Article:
Kallenborn said that the current understanding of climate-chemical interactions suggests a "significant change of exposure," particularly for indigenous Northern populations.
While he added that such concerns will be primarily regional and "rather small compared to the global issues associated with climate change," Kallenborn and other scientists agree that the emerging chemical-climate connection warrants further attention from the IPCC, the world's foremost authority on climate change.
The IPCC has focused on the "short-lived climate forcers" such as ozone, methane and particle concentrations, according to an emailed statement from the Danish authors of a separate study on organochlorine pesticides being released from warming oceans and melting ice.
Overlooked, they suggested, are the "cascade effects of climate change" on longer-lived chemicals such as POPs. "In our opinion," the authors said, "it is important that IPCC reserves a paragraph for such effects."
Exposure to organochlorine pesticides -- apart from any additional possible risks from climate change -- has already been linked to a number of human health problems, including birth defects, cancer and diabetes. New research continues to add concerns.
A study published on Monday found evidence that children exposed in the womb to two organochlorine pesticides, hexachlorobenzene and PCBs, were more likely to develop asthma.
On Tuesday, a separate new study hinted at a health risk that could be tied to the hormone-disrupting potential of the chemicals. Legacy organochlorines pesticides mirex and beta-hexachlorocyclohexane were more commonly found in the blood of study participants with endometriosis than those without the condition. Other organochlorines tested showed no association.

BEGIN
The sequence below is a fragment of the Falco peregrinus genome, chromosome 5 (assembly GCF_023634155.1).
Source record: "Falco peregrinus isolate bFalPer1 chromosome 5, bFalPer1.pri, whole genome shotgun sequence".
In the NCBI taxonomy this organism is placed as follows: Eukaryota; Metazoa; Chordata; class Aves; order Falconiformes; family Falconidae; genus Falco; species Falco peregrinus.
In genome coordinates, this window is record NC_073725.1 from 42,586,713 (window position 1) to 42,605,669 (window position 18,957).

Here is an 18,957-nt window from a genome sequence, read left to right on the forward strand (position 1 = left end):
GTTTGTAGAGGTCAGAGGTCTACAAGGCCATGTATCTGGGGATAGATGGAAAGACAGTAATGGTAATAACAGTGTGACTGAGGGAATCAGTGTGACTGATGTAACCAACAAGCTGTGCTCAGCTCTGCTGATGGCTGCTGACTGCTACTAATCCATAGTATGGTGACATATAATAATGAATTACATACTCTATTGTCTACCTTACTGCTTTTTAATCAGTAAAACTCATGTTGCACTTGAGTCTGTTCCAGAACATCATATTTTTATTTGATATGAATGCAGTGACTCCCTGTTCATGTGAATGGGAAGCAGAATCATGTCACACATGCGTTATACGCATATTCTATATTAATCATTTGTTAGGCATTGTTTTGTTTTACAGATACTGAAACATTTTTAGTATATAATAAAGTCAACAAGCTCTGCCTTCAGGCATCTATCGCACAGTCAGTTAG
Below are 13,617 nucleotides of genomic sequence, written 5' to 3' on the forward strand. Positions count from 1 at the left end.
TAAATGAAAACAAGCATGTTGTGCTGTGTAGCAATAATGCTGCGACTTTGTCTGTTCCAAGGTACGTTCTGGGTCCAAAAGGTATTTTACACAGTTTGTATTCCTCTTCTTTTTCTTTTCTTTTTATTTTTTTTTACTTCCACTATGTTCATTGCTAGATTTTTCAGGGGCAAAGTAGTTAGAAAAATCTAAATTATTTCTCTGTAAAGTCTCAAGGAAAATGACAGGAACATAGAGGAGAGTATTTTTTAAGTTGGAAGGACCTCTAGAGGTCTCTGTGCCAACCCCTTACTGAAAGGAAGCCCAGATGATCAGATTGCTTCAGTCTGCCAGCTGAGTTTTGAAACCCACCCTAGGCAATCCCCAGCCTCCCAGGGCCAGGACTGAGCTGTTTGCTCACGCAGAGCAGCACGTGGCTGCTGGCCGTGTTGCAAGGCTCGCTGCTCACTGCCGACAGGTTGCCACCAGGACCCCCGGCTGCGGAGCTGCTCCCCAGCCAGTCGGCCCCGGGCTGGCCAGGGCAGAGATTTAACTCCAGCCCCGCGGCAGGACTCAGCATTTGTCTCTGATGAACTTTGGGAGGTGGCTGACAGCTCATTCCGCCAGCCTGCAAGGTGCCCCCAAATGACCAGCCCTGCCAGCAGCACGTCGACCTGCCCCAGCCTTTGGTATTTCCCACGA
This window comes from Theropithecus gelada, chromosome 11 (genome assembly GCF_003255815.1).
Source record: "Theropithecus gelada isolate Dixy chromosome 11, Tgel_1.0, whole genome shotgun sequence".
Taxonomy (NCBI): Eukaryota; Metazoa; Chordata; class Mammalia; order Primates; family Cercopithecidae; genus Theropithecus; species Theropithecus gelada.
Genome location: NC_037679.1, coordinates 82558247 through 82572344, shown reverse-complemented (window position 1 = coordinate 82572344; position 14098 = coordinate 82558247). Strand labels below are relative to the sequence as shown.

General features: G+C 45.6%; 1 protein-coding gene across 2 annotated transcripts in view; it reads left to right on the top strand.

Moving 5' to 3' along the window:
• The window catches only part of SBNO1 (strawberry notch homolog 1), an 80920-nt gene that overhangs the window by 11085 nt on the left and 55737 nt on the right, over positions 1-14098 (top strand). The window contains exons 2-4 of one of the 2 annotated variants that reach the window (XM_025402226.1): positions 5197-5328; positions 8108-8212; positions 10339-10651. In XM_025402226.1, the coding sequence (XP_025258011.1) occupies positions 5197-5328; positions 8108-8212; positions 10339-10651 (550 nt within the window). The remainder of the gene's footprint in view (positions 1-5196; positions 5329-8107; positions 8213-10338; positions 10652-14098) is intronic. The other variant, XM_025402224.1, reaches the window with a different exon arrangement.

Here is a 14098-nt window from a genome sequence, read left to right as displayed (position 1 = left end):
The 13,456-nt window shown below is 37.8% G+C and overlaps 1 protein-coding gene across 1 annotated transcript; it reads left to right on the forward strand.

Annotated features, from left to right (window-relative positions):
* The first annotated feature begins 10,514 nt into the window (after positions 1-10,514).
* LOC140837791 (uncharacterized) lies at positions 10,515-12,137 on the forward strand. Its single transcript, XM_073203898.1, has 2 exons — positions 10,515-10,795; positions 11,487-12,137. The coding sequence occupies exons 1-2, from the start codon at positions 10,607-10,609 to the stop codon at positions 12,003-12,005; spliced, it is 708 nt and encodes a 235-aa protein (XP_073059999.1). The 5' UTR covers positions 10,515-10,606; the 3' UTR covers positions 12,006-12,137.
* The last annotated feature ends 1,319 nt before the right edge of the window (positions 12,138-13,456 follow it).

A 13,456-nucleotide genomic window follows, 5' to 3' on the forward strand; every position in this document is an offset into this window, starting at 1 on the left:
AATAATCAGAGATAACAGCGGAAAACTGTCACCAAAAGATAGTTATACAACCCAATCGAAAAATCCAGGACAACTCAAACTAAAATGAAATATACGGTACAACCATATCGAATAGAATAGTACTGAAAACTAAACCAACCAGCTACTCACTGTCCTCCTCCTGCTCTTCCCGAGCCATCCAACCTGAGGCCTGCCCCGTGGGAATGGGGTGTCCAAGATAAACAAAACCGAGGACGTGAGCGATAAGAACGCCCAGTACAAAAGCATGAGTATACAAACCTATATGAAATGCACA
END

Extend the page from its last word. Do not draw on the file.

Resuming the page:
Endometriosis, which affects up to 10 percent of reproductive-aged women, is known to be linked to estrogen levels; and organochlorines have estrogenic properties.
"Our findings highlight the persistence of legacy pesticides," said lead author Kristen Upson, who was a pre-doctoral research fellow in epidemiology at the University of Washington when the study was conducted. "Past use may affect current generations of reproductive-age women."
It's no coincidence that organochlorine pesticides persist. They were designed to last, which is in large part what makes them so effective as pesticides. And even as they eventually degrade into lower and lower concentrations, more emerging science suggests they could still pose serious health risks, especially to vulnerable individuals like a developing fetus or young child.
"The traditional way for thinking about chemicals followed the model that increasing exposure increased harm," added Upson, now a postdoctoral fellow at the National Institute of Environmental Health Sciences. "We now understand with endocrine disruptors that chemicals can have different effects at different levels."
Organochlorines' effects may even extend beyond their presence in the environment, according to another study published in October. Researchers found that DDT may have played a role in high rates of obesity among rats three generations after exposure.
If the world were to stop emitting greenhouse gases today, the IPCC draft report notes, the planet is still locked into at least some warming that brings with it wide-ranging effects. The World Meteorological Organization announced this week that greenhouse gas emissions reached new records in 2012.
At least some exposure to organochlorine pesticides is also more or less unavoidable.
"Climate change is going to mobilize these POPs, so they are more likely to be encountered in our lives," said Michele La Merrill, an environmental toxicologist at the University of California Davis.
"Since many of these chemicals are stored in animal fat," she added, "regardless of whether or not you're talking about climate change, one of the best things to do is to eat lower on the food chain."